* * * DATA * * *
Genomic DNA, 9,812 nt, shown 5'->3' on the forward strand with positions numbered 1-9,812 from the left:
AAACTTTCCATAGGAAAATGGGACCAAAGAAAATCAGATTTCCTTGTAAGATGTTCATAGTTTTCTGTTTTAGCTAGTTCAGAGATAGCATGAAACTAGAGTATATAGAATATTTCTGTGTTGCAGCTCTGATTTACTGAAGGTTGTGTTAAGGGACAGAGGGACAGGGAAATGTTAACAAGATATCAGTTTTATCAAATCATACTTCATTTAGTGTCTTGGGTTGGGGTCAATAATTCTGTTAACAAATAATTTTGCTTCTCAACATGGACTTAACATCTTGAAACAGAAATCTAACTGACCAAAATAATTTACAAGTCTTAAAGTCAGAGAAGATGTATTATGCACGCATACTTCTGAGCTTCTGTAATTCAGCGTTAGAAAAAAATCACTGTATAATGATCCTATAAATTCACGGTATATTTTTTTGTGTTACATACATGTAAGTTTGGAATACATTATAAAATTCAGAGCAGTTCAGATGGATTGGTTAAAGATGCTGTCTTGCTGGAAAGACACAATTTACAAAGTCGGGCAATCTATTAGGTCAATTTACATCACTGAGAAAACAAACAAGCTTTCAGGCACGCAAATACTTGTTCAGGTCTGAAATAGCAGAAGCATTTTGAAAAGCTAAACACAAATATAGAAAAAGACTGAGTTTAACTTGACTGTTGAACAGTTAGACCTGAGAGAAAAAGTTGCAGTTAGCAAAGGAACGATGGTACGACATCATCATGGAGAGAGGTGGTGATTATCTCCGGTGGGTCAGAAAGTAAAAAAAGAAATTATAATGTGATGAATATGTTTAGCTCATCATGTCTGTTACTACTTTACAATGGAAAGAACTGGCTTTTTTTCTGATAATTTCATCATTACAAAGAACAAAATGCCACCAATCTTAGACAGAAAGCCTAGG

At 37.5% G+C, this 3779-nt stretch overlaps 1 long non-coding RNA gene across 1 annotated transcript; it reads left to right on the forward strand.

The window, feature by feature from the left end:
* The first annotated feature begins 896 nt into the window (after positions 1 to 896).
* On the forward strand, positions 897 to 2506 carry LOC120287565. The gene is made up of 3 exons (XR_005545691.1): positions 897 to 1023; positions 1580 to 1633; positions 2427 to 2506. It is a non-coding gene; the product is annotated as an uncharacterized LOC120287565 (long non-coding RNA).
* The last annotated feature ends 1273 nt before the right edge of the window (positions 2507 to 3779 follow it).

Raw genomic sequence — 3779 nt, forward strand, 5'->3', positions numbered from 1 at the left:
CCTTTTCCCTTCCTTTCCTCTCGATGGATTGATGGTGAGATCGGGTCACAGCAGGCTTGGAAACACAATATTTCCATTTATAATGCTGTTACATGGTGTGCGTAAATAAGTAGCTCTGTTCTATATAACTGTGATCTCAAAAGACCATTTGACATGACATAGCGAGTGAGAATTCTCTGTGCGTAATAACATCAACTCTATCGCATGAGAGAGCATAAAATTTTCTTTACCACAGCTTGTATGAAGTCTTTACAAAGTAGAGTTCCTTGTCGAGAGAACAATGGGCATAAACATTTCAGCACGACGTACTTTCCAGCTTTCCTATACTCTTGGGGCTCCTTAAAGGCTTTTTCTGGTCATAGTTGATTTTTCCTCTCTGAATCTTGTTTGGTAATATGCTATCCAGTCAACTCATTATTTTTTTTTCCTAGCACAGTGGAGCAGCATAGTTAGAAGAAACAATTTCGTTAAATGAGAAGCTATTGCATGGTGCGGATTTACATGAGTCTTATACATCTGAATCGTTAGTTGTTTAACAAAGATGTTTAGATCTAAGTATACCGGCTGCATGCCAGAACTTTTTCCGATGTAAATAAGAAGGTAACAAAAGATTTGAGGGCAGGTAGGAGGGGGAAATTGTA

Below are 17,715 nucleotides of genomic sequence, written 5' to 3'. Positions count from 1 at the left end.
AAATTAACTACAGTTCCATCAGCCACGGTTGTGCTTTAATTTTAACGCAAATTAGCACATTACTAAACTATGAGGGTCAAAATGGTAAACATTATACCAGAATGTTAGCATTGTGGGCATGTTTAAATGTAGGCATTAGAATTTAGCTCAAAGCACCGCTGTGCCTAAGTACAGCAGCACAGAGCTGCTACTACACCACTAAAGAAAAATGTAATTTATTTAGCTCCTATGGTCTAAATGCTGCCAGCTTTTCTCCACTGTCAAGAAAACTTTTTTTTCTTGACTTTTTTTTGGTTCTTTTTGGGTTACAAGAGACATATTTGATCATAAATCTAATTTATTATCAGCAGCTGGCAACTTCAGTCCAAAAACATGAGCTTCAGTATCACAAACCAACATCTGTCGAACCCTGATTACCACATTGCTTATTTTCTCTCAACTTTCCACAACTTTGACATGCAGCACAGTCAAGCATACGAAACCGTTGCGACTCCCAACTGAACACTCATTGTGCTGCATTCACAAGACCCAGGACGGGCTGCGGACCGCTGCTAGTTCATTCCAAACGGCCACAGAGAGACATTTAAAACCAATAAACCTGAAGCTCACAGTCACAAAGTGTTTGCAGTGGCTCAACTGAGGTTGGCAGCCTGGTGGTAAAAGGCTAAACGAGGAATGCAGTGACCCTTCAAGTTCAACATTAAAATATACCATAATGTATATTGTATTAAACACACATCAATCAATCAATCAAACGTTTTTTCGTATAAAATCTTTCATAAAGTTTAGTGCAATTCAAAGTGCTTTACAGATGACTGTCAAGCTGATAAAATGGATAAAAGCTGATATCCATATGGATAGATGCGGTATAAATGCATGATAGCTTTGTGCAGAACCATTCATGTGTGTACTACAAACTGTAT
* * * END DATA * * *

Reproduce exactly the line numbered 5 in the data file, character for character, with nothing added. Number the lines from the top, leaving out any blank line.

* The first annotated feature begins 896 nt into the window (after positions 1 to 896).